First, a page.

Vesnina then participated in the Qatar Open, where she qualified for the main draw after beating Ons Jabeur and Naomi Broady. She faced Caroline Garcia in the first round, and caused an upset by winning in straight sets. Vesnina then created an even bigger upset by achieving her first top-2 win of her career against Simona Halep in three sets, despite being down 6-7, 1-4. She then caused her third straight upset against former world No. 1, Caroline Wozniacki, once again in three sets. However, her run ended in the quarterfinals after being defeated by eventual champion Carla Suárez Navarro in two tight sets. Nevertheless, this was her best showing at a Premier-5 tournament. In the doubles competition, Vesnina and partner Kasatkina caused a major upset when they ended world No. 1 pairing Hingis/Mirza's 41 match winning streak in the quarterfinals, despite losing the first set 2-6. However, despite winning the first set 6-3 against world No. 2 pairing Chan Hao-ching/Chan Yung-jan, they lost in three sets.

At the Indian Wells Open, Vesnina fell in the first round of the qualifying to American wildcard Julia Boserup. In doubles, Vesnina once again partnered Daria Kasatkina but lost in the second round in three sets, despite winning the first set 6-1, to eventual finalists Julia Görges/Karolína Plí?ková. In the Miami Open, Vesnina managed to get past qualifying after beating Kateryna Kozlova, avenging her loss in St. Petersburg, and Tsvetana Pironkova. She was drawn to face fellow qualifier Jana ?epelová in the first round and won in straight sets. In the second round, Vesnina caused a huge upset when she beat former world No. 1 and seven-time Grand Slam champion Venus Williams in three sets, despite serving for the match at 6-0, 5-4 and having a match point. Vesnina then faced in-form Britain Johanna Konta but lost in three sets being only two points from victory. In doubles, Vesnina and Kasatkina fell to two-time Grand Slam champion Bethanie Mattek-Sands/Lucie ?afá?ová in the second round.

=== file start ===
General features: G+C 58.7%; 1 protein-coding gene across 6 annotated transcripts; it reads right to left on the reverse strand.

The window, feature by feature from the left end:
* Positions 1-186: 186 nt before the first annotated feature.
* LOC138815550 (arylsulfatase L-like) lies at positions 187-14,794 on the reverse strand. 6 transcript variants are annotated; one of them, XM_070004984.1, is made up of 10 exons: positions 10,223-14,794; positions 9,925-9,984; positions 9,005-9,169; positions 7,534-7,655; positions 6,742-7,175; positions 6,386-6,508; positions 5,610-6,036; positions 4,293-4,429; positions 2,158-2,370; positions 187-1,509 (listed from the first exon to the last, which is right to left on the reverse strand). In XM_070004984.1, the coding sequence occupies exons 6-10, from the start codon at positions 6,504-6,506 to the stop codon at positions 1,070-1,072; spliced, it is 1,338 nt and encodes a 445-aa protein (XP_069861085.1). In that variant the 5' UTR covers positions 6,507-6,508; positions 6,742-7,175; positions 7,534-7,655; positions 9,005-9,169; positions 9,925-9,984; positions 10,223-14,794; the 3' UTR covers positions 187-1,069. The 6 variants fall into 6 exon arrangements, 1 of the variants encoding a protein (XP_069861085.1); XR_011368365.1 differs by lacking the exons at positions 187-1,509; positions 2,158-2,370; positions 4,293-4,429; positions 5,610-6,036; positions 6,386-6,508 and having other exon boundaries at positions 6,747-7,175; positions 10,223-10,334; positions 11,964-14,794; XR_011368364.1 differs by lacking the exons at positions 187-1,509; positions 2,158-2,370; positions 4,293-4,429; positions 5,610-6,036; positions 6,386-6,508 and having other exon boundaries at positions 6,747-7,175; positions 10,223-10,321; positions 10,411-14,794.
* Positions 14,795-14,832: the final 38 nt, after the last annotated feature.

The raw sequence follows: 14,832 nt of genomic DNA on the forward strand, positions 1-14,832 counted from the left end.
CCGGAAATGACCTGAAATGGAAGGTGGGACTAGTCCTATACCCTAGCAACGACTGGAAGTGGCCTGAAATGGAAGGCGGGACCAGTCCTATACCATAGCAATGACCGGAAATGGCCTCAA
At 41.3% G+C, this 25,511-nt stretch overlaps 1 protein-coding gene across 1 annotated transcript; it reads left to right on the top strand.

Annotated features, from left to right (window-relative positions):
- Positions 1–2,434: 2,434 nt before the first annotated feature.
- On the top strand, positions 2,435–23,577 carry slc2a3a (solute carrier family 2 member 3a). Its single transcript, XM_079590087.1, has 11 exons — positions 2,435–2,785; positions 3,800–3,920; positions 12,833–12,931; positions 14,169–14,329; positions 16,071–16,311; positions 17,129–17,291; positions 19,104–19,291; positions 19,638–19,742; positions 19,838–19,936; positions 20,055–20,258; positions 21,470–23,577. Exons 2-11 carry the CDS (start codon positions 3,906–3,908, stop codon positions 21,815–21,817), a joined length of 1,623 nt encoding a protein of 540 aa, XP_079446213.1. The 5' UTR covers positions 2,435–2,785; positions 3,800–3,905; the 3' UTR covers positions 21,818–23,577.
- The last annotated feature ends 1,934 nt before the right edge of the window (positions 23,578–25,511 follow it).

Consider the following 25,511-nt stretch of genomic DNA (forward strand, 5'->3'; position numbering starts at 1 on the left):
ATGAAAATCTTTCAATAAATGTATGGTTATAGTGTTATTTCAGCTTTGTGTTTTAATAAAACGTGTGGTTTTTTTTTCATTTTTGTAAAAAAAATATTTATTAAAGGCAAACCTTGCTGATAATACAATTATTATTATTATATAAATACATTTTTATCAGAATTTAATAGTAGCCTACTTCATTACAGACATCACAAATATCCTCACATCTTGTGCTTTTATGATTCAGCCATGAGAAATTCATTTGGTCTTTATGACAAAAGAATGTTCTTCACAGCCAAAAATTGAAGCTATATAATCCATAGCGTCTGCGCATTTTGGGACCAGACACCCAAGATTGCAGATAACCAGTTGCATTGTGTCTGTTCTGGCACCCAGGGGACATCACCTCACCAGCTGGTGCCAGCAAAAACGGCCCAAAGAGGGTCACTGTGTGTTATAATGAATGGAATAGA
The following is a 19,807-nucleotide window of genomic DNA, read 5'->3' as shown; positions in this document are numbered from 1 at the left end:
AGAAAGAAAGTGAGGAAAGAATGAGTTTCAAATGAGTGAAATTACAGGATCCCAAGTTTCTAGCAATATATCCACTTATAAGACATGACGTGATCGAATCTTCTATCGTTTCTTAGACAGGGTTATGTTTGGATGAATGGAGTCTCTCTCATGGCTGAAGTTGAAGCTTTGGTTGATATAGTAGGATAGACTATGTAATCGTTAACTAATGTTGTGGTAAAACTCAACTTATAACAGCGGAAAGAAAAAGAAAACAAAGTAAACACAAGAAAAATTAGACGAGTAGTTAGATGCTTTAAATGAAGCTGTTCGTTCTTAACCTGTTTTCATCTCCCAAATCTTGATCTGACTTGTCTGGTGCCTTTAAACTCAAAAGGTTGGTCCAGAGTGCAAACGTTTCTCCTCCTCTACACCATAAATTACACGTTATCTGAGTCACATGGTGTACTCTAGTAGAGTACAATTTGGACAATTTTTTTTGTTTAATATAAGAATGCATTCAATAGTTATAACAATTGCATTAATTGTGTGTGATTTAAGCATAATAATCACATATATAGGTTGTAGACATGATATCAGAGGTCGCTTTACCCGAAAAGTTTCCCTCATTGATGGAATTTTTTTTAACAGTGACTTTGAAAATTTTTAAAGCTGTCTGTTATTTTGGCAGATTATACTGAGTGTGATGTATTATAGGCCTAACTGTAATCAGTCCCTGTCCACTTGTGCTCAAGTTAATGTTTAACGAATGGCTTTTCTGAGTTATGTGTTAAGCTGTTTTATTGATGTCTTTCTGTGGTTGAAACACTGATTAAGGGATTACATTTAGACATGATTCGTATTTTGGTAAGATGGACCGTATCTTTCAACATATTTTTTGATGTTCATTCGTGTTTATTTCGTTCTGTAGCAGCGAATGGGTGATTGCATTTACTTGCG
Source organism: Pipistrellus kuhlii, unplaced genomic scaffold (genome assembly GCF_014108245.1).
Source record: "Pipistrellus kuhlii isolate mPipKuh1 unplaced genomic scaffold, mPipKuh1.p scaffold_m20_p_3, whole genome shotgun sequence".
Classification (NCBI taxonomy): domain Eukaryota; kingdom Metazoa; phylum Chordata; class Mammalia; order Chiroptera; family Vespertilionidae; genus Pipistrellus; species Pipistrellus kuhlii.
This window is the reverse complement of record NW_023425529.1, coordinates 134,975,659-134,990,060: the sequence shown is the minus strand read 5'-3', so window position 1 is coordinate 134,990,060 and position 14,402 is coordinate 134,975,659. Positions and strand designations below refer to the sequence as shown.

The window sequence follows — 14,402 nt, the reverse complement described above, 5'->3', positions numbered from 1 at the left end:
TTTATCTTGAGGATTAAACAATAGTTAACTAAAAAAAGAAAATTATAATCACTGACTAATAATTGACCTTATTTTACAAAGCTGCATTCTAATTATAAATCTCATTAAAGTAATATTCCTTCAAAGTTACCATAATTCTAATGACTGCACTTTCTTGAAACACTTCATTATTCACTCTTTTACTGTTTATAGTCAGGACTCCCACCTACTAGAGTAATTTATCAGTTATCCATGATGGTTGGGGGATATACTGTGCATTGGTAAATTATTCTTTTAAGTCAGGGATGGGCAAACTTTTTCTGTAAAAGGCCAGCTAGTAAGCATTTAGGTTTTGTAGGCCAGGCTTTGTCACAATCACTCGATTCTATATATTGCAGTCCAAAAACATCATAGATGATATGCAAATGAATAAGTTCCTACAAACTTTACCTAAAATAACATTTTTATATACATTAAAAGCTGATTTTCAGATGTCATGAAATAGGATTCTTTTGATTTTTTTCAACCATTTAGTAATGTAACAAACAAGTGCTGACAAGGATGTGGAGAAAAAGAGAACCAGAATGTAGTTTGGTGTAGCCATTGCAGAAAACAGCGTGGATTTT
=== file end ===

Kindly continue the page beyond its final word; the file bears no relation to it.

At the Charleston Open, the 85th-ranked Vesnina became the first qualifier to ever reach the championship match in the tournament's 44-year history, where she faced a determined Sloane Stephens. Vesnina won five main-draw matches in a row just to reach the finals. However, Stephens ended up prevailing 7-6, 6-2 as the fatigue of 718 minutes - nearly 12 hours - of tournament tennis appeared to take a toll on Vesnina in the second set.[12]

Vesnina again subdued the qualification, now in Madrid. In every match she performed a bagel (winning a set 6-0), except in the second round, where she fell to Kvitova. In doubles, she and Makarova played their first tournament together since late 2015 and reached the semifinals. In Rome, Vesnina could not qualify for the main draw. However, with Makarova she reached the final, losing to Hingis/Mirza.

At Wimbledon, Vesnina competed in her first Grand Slam semifinal with straight set victories over Tamira Paszek, Andrea Petkovic, and Julia Boserup in the first three rounds before outlasting good friend and doubles partner Makarova in three sets to advance to her first Grand Slam quarterfinal. She then easily defeated Dominika Cibulkova to continue her resurgence into the semifinals, where she was handily defeated by world No. 1 and eventual champion, Serena Williams, in 48 minutes, the quickest Wimbledon semifinal in the history of the championships.

Vesnina and Makarova finally won their first tournament title of 2016 at the Rogers Cup and then won the gold medals at the Summer Olympics for Russia. In singles, Vesnina lost to 10th seed Madison Keys in the Rogers Cup and to Elina Svitolina in Connecticut. Seeded 19th in the US Open, Vesnina defeated Anett Kontaveit and Annika Beck before losing to 11th seed Carla Suárez Navarro in the third round. In doubles, Vesnina and Makarova were seeded fifth. They saved match points against Samantha Stosur/Zhang Shuai in the second round, and defeated 10th seed Vania King/Monica Niculescu and 13th seed Andreja Klepa?/Katarina Srebotnik to reach the semifinals where they lost to 12th seeds Mattek-Sands/?afá?ová.

Vesnina and Makarova qualified for their third joint WTA Finals, defeating Hlavackova/Hradecka, Hingis/Mirza and Mattek-Sands/Safarova en route to win their first Championships title.

2017: Indian Wells singles and Wimbledon doubles titles, career-high singles ranking

Vesnina began season at the Brisbane International. In singles, she was seeded seventh but lost her first match to Alizé Cornet. Alongside Makarova, seeded second, the pair reached the doubles final, but lost to top seeds Mattek-Sands and Mirza. Another opening match loss in singles came in Sydney, losing to CoCo Vandeweghe.